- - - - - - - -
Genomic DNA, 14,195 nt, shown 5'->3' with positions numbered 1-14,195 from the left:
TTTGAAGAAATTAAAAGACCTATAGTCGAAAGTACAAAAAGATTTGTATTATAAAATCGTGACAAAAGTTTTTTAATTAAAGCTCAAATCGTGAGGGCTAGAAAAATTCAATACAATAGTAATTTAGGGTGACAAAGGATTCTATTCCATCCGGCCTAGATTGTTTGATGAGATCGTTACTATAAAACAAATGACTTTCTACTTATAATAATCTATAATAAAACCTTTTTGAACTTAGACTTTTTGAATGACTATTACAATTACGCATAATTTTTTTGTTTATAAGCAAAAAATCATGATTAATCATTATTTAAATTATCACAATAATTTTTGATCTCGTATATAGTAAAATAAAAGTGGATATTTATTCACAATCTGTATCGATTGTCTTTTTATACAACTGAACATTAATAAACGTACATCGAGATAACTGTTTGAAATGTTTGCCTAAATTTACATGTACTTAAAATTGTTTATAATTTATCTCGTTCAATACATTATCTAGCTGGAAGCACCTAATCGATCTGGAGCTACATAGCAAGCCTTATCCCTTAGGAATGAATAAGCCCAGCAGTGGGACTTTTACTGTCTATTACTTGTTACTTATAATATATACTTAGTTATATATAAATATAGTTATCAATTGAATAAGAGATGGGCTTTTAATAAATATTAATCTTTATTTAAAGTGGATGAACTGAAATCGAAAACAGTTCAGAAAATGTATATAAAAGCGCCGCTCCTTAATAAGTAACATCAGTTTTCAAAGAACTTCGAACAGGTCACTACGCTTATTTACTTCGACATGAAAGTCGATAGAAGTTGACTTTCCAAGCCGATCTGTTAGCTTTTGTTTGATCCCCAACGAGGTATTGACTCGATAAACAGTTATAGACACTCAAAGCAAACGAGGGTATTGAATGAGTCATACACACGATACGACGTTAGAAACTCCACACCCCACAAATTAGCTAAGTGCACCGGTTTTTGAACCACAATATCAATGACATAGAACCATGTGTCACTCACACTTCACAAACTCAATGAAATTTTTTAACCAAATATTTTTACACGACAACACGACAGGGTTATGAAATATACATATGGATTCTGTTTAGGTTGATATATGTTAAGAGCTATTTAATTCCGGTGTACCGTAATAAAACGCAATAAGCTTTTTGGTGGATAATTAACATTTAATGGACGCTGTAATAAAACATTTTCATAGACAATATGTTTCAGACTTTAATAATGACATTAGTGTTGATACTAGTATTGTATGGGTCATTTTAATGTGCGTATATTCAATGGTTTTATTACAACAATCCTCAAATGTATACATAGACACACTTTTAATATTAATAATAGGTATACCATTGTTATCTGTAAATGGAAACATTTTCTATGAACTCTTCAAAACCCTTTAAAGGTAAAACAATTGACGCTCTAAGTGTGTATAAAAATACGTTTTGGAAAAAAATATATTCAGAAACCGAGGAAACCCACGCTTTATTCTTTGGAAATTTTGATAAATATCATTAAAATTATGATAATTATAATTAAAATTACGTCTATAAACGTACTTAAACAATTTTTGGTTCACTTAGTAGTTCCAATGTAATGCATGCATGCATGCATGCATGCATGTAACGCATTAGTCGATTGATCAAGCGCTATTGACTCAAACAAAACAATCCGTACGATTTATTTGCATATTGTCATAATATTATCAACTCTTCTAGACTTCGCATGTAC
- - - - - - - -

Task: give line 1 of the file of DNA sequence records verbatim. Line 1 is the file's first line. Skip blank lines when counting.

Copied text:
Genomic DNA, 14,195 nt, shown 5'->3' with positions numbered 1-14,195 from the left: